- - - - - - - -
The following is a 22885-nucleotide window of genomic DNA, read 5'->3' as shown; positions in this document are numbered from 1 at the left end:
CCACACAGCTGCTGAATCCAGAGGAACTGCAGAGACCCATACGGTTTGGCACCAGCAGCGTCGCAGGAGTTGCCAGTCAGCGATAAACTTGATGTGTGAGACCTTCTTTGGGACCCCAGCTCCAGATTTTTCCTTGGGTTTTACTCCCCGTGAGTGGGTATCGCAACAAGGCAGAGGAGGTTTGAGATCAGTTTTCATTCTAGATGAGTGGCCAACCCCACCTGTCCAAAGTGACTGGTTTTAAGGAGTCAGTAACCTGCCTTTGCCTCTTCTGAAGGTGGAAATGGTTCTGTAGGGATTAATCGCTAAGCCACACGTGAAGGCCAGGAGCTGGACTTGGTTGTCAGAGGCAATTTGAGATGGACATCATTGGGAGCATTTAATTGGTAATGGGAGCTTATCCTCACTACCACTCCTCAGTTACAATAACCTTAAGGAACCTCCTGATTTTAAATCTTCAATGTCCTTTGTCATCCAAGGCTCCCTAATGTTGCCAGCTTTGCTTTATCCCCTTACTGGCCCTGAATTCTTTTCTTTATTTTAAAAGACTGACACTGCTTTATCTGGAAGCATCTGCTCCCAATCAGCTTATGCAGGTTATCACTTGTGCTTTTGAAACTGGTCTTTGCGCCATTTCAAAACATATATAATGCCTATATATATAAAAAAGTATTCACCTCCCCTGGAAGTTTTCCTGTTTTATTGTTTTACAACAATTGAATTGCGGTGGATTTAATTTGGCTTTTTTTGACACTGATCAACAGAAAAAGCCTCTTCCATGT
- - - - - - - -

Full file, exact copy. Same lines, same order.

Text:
The following is a 22885-nucleotide window of genomic DNA, read 5'->3' as shown; positions in this document are numbered from 1 at the left end:
CCACACAGCTGCTGAATCCAGAGGAACTGCAGAGACCCATACGGTTTGGCACCAGCAGCGTCGCAGGAGTTGCCAGTCAGCGATAAACTTGATGTGTGAGACCTTCTTTGGGACCCCAGCTCCAGATTTTTCCTTGGGTTTTACTCCCCGTGAGTGGGTATCGCAACAAGGCAGAGGAGGTTTGAGATCAGTTTTCATTCTAGATGAGTGGCCAACCCCACCTGTCCAAAGTGACTGGTTTTAAGGAGTCAGTAACCTGCCTTTGCCTCTTCTGAAGGTGGAAATGGTTCTGTAGGGATTAATCGCTAAGCCACACGTGAAGGCCAGGAGCTGGACTTGGTTGTCAGAGGCAATTTGAGATGGACATCATTGGGAGCATTTAATTGGTAATGGGAGCTTATCCTCACTACCACTCCTCAGTTACAATAACCTTAAGGAACCTCCTGATTTTAAATCTTCAATGTCCTTTGTCATCCAAGGCTCCCTAATGTTGCCAGCTTTGCTTTATCCCCTTACTGGCCCTGAATTCTTTTCTTTATTTTAAAAGACTGACACTGCTTTATCTGGAAGCATCTGCTCCCAATCAGCTTATGCAGGTTATCACTTGTGCTTTTGAAACTGGTCTTTGCGCCATTTCAAAACATATATAATGCCTATATATATAAAAAAGTATTCACCTCCCCTGGAAGTTTTCCTGTTTTATTGTTTTACAACAATTGAATTGCGGTGGATTTAATTTGGCTTTTTTTGACACTGATCAACAGAAAAAGCCTCTTCCATGT